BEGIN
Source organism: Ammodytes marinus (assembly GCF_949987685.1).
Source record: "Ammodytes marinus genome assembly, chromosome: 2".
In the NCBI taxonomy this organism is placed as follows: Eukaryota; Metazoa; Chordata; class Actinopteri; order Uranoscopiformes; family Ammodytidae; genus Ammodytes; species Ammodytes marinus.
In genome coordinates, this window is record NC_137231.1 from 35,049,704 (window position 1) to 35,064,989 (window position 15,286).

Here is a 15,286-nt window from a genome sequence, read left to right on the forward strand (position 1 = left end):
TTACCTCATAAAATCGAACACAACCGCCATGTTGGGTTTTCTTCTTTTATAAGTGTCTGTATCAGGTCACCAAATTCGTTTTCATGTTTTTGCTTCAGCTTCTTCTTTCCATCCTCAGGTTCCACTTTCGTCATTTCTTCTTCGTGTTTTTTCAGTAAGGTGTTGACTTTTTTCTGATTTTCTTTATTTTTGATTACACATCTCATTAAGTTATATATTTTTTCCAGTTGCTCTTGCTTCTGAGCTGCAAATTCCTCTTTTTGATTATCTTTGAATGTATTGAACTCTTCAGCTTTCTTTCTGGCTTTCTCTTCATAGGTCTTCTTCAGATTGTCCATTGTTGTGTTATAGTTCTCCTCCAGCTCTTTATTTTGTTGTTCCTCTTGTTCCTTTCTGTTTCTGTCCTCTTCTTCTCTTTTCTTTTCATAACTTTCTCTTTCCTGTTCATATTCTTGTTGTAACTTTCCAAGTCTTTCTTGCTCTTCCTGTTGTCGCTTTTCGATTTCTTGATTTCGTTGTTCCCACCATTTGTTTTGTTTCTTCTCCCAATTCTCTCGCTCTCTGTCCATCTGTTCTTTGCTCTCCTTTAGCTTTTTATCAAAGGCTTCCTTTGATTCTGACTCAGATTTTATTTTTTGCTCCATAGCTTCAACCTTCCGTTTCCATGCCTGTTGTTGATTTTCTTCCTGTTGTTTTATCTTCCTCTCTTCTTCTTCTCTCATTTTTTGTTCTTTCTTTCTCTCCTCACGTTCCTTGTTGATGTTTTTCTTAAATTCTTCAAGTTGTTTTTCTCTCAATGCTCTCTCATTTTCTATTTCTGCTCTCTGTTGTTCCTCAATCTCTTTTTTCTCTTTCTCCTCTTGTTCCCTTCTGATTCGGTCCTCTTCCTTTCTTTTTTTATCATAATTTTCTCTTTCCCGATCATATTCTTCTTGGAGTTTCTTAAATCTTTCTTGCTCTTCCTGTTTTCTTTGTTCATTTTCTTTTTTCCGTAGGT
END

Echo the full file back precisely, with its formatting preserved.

Source organism: Ammodytes marinus (assembly GCF_949987685.1).
Source record: "Ammodytes marinus genome assembly, chromosome: 2".
In the NCBI taxonomy this organism is placed as follows: Eukaryota; Metazoa; Chordata; class Actinopteri; order Uranoscopiformes; family Ammodytidae; genus Ammodytes; species Ammodytes marinus.
In genome coordinates, this window is record NC_137231.1 from 35,049,704 (window position 1) to 35,064,989 (window position 15,286).

Here is a 15,286-nt window from a genome sequence, read left to right on the forward strand (position 1 = left end):
TTACCTCATAAAATCGAACACAACCGCCATGTTGGGTTTTCTTCTTTTATAAGTGTCTGTATCAGGTCACCAAATTCGTTTTCATGTTTTTGCTTCAGCTTCTTCTTTCCATCCTCAGGTTCCACTTTCGTCATTTCTTCTTCGTGTTTTTTCAGTAAGGTGTTGACTTTTTTCTGATTTTCTTTATTTTTGATTACACATCTCATTAAGTTATATATTTTTTCCAGTTGCTCTTGCTTCTGAGCTGCAAATTCCTCTTTTTGATTATCTTTGAATGTATTGAACTCTTCAGCTTTCTTTCTGGCTTTCTCTTCATAGGTCTTCTTCAGATTGTCCATTGTTGTGTTATAGTTCTCCTCCAGCTCTTTATTTTGTTGTTCCTCTTGTTCCTTTCTGTTTCTGTCCTCTTCTTCTCTTTTCTTTTCATAACTTTCTCTTTCCTGTTCATATTCTTGTTGTAACTTTCCAAGTCTTTCTTGCTCTTCCTGTTGTCGCTTTTCGATTTCTTGATTTCGTTGTTCCCACCATTTGTTTTGTTTCTTCTCCCAATTCTCTCGCTCTCTGTCCATCTGTTCTTTGCTCTCCTTTAGCTTTTTATCAAAGGCTTCCTTTGATTCTGACTCAGATTTTATTTTTTGCTCCATAGCTTCAACCTTCCGTTTCCATGCCTGTTGTTGATTTTCTTCCTGTTGTTTTATCTTCCTCTCTTCTTCTTCTCTCATTTTTTGTTCTTTCTTTCTCTCCTCACGTTCCTTGTTGATGTTTTTCTTAAATTCTTCAAGTTGTTTTTCTCTCAATGCTCTCTCATTTTCTATTTCTGCTCTCTGTTGTTCCTCAATCTCTTTTTTCTCTTTCTCCTCTTGTTCCCTTCTGATTCGGTCCTCTTCCTTTCTTTTTTTATCATAATTTTCTCTTTCCCGATCATATTCTTCTTGGAGTTTCTTAAATCTTTCTTGCTCTTCCTGTTTTCTTTGTTCATTTTCTTTTTTCCGTAGGT